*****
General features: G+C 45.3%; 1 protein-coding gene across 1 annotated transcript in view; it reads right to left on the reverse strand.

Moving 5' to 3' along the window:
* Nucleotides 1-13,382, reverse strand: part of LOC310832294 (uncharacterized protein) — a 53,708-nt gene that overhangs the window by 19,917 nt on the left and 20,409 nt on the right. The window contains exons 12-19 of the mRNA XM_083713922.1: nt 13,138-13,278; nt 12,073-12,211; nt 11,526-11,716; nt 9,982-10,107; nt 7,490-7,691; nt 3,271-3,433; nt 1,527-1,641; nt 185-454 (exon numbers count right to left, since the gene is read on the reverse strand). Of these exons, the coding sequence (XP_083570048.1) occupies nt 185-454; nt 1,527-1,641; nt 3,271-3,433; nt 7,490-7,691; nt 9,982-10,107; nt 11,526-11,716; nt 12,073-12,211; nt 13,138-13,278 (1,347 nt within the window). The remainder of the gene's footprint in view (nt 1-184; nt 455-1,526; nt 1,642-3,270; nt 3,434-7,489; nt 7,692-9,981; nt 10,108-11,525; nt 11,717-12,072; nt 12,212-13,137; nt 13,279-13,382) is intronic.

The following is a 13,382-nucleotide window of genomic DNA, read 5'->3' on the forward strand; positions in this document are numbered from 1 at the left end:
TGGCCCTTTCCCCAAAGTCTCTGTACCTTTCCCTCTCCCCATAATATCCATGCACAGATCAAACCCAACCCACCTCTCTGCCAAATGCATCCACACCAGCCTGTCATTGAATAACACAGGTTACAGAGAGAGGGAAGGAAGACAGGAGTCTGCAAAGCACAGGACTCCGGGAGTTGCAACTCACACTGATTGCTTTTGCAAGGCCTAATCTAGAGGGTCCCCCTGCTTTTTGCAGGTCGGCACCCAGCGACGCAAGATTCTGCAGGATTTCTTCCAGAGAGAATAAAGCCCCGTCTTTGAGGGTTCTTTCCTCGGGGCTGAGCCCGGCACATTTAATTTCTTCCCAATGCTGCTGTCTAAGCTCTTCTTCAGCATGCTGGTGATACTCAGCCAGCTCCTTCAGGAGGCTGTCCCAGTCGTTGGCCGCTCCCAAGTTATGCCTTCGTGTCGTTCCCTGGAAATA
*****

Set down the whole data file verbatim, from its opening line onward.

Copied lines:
General features: G+C 45.3%; 1 protein-coding gene across 1 annotated transcript in view; it reads right to left on the reverse strand.

Moving 5' to 3' along the window:
* Nucleotides 1-13,382, reverse strand: part of LOC310832294 (uncharacterized protein) — a 53,708-nt gene that overhangs the window by 19,917 nt on the left and 20,409 nt on the right. The window contains exons 12-19 of the mRNA XM_083713922.1: nt 13,138-13,278; nt 12,073-12,211; nt 11,526-11,716; nt 9,982-10,107; nt 7,490-7,691; nt 3,271-3,433; nt 1,527-1,641; nt 185-454 (exon numbers count right to left, since the gene is read on the reverse strand). Of these exons, the coding sequence (XP_083570048.1) occupies nt 185-454; nt 1,527-1,641; nt 3,271-3,433; nt 7,490-7,691; nt 9,982-10,107; nt 11,526-11,716; nt 12,073-12,211; nt 13,138-13,278 (1,347 nt within the window). The remainder of the gene's footprint in view (nt 1-184; nt 455-1,526; nt 1,642-3,270; nt 3,434-7,489; nt 7,692-9,981; nt 10,108-11,525; nt 11,717-12,072; nt 12,212-13,137; nt 13,279-13,382) is intronic.

The following is a 13,382-nucleotide window of genomic DNA, read 5'->3' on the forward strand; positions in this document are numbered from 1 at the left end:
TGGCCCTTTCCCCAAAGTCTCTGTACCTTTCCCTCTCCCCATAATATCCATGCACAGATCAAACCCAACCCACCTCTCTGCCAAATGCATCCACACCAGCCTGTCATTGAATAACACAGGTTACAGAGAGAGGGAAGGAAGACAGGAGTCTGCAAAGCACAGGACTCCGGGAGTTGCAACTCACACTGATTGCTTTTGCAAGGCCTAATCTAGAGGGTCCCCCTGCTTTTTGCAGGTCGGCACCCAGCGACGCAAGATTCTGCAGGATTTCTTCCAGAGAGAATAAAGCCCCGTCTTTGAGGGTTCTTTCCTCGGGGCTGAGCCCGGCACATTTAATTTCTTCCCAATGCTGCTGTCTAAGCTCTTCTTCAGCATGCTGGTGATACTCAGCCAGCTCCTTCAGGAGGCTGTCCCAGTCGTTGGCCGCTCCCAAGTTATGCCTTCGTGTCGTTCCCTGGAAATA